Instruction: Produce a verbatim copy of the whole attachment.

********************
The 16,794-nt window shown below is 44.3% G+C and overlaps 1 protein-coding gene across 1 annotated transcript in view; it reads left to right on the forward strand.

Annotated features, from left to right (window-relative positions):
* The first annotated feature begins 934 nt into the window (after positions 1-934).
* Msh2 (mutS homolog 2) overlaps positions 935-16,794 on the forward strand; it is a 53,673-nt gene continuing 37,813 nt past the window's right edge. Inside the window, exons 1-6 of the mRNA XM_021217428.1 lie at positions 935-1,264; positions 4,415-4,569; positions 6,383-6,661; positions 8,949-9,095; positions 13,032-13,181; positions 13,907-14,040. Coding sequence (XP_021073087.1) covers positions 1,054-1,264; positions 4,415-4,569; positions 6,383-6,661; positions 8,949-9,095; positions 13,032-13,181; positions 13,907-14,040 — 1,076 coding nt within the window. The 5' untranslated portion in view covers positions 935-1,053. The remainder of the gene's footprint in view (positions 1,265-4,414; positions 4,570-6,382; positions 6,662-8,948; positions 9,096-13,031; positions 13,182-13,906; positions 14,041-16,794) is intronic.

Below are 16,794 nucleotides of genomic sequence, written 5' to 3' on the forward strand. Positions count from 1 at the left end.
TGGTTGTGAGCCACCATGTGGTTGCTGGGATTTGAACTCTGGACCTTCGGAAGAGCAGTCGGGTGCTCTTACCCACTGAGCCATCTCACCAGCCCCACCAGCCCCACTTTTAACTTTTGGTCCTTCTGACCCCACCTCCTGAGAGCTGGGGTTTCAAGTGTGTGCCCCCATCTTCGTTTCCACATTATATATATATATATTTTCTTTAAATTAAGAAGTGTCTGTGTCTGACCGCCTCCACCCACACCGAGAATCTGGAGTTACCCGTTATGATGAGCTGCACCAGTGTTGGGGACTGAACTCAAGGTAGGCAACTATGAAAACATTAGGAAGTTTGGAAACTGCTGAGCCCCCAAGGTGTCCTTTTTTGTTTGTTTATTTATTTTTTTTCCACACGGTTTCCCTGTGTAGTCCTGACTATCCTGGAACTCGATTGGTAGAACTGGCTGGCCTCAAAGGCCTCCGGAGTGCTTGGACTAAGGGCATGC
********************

The 16,794-nt window shown below is 44.3% G+C and overlaps 1 protein-coding gene across 1 annotated transcript in view; it reads left to right on the forward strand.

Annotated features, from left to right (window-relative positions):
* The first annotated feature begins 934 nt into the window (after positions 1-934).
* Msh2 (mutS homolog 2) overlaps positions 935-16,794 on the forward strand; it is a 53,673-nt gene continuing 37,813 nt past the window's right edge. Inside the window, exons 1-6 of the mRNA XM_021217428.1 lie at positions 935-1,264; positions 4,415-4,569; positions 6,383-6,661; positions 8,949-9,095; positions 13,032-13,181; positions 13,907-14,040. Coding sequence (XP_021073087.1) covers positions 1,054-1,264; positions 4,415-4,569; positions 6,383-6,661; positions 8,949-9,095; positions 13,032-13,181; positions 13,907-14,040 — 1,076 coding nt within the window. The 5' untranslated portion in view covers positions 935-1,053. The remainder of the gene's footprint in view (positions 1,265-4,414; positions 4,570-6,382; positions 6,662-8,948; positions 9,096-13,031; positions 13,182-13,906; positions 14,041-16,794) is intronic.

Below are 16,794 nucleotides of genomic sequence, written 5' to 3' on the forward strand. Positions count from 1 at the left end.
TGGTTGTGAGCCACCATGTGGTTGCTGGGATTTGAACTCTGGACCTTCGGAAGAGCAGTCGGGTGCTCTTACCCACTGAGCCATCTCACCAGCCCCACCAGCCCCACTTTTAACTTTTGGTCCTTCTGACCCCACCTCCTGAGAGCTGGGGTTTCAAGTGTGTGCCCCCATCTTCGTTTCCACATTATATATATATATATTTTCTTTAAATTAAGAAGTGTCTGTGTCTGACCGCCTCCACCCACACCGAGAATCTGGAGTTACCCGTTATGATGAGCTGCACCAGTGTTGGGGACTGAACTCAAGGTAGGCAACTATGAAAACATTAGGAAGTTTGGAAACTGCTGAGCCCCCAAGGTGTCCTTTTTTGTTTGTTTATTTATTTTTTTTCCACACGGTTTCCCTGTGTAGTCCTGACTATCCTGGAACTCGATTGGTAGAACTGGCTGGCCTCAAAGGCCTCCGGAGTGCTTGGACTAAGGGCATGC